Acinar Cell CA : Intro & Gross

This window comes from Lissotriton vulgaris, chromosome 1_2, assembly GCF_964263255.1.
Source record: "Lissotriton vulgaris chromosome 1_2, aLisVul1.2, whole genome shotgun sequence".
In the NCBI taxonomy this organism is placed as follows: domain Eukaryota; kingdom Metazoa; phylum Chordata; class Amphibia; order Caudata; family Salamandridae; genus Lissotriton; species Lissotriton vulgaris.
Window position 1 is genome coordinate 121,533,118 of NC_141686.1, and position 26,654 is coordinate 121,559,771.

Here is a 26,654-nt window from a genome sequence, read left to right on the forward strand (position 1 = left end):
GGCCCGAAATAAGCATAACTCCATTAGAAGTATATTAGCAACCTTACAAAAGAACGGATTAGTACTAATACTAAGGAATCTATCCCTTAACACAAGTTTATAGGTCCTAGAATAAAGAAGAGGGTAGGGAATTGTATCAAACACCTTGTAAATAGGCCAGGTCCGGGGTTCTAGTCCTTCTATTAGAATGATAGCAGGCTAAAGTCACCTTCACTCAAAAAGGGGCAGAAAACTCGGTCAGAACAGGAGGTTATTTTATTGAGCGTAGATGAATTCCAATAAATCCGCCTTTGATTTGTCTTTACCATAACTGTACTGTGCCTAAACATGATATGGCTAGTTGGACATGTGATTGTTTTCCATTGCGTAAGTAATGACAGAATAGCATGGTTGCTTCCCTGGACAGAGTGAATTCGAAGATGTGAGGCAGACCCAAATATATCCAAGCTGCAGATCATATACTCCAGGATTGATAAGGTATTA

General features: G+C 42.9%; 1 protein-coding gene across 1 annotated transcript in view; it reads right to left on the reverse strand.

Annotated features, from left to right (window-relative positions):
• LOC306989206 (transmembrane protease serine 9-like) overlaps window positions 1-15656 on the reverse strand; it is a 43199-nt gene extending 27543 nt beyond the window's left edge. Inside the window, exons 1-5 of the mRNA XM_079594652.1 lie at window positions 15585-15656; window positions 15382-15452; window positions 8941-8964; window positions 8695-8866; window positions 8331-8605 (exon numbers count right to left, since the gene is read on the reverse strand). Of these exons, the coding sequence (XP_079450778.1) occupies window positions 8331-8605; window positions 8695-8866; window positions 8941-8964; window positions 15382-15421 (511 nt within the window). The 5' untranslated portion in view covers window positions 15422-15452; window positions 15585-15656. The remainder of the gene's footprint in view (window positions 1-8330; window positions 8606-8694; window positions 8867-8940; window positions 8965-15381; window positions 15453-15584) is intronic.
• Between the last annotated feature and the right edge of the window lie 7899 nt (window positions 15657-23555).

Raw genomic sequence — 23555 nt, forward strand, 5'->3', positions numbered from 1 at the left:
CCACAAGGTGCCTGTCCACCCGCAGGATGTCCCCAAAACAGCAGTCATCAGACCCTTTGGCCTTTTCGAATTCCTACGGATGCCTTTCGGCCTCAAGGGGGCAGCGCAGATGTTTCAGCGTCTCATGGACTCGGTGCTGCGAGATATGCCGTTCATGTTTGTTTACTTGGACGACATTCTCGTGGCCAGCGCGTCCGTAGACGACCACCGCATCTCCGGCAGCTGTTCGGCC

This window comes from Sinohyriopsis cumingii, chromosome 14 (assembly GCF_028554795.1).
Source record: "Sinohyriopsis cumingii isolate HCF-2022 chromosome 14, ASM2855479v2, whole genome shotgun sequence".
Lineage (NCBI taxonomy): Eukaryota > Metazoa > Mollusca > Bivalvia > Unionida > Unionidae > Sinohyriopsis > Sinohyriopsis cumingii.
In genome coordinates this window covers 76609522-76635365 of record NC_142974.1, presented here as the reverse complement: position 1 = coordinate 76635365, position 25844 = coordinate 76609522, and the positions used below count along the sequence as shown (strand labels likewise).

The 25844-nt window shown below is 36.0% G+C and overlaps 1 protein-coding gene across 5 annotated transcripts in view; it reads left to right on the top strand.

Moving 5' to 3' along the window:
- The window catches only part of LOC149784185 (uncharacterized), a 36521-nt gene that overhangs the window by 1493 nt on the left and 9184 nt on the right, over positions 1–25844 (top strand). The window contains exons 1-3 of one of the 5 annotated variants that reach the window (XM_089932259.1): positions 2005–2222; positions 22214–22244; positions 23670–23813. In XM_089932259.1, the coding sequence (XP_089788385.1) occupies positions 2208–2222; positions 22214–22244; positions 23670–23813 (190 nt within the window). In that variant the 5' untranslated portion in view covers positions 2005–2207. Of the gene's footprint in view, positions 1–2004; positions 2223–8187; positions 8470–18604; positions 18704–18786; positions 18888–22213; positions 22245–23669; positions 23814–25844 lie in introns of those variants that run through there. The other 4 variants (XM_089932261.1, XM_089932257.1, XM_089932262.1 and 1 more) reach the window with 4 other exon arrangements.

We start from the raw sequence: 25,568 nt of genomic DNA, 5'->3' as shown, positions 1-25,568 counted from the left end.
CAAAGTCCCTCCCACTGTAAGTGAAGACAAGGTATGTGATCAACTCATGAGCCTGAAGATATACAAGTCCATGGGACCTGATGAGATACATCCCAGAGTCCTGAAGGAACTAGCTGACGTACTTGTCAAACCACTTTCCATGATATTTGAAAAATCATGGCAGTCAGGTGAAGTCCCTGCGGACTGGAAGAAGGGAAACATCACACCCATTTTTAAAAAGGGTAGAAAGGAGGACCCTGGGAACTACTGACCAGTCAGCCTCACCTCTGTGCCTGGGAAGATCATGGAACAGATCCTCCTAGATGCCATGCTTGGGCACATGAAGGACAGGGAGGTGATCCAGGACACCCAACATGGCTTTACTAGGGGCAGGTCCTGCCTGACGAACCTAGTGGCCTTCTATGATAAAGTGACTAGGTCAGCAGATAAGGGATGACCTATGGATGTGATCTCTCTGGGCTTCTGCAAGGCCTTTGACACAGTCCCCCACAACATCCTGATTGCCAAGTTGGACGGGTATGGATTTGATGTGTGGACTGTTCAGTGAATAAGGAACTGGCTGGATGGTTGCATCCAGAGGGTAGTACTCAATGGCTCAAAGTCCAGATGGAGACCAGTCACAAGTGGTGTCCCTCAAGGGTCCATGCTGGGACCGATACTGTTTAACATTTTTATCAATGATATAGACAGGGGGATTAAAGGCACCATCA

Introduction: Acinar cell carcinoma is a rare high-grade aggressive neoplasm of pancreas showing acinar cell differentiation. It makes up 1%-2% of all pancreatic neoplasms in adults and 15% in children. Gross Pathology:: Acinar cell carcinomas are more common in the head of the pancreas, but can arise anywhere in the organ. They are solitary, well-circumscribed, at least partially encapsulated, and large solid tumors (8-10 cm average). The cut surface is fleshy, friable, homogenous pink and may have areas of hemorrhage and necrosis. Some cases have a prominent cystic component (acinar cell cystadenocarcinomas). This image shows a large acinar cell carcinoma in the tail of the pancreas. There is extensive cystic degeneration. Spleen is seen at the back. Image courtesy of: Dr. Laura G. Pastrian, Spain; used with permission.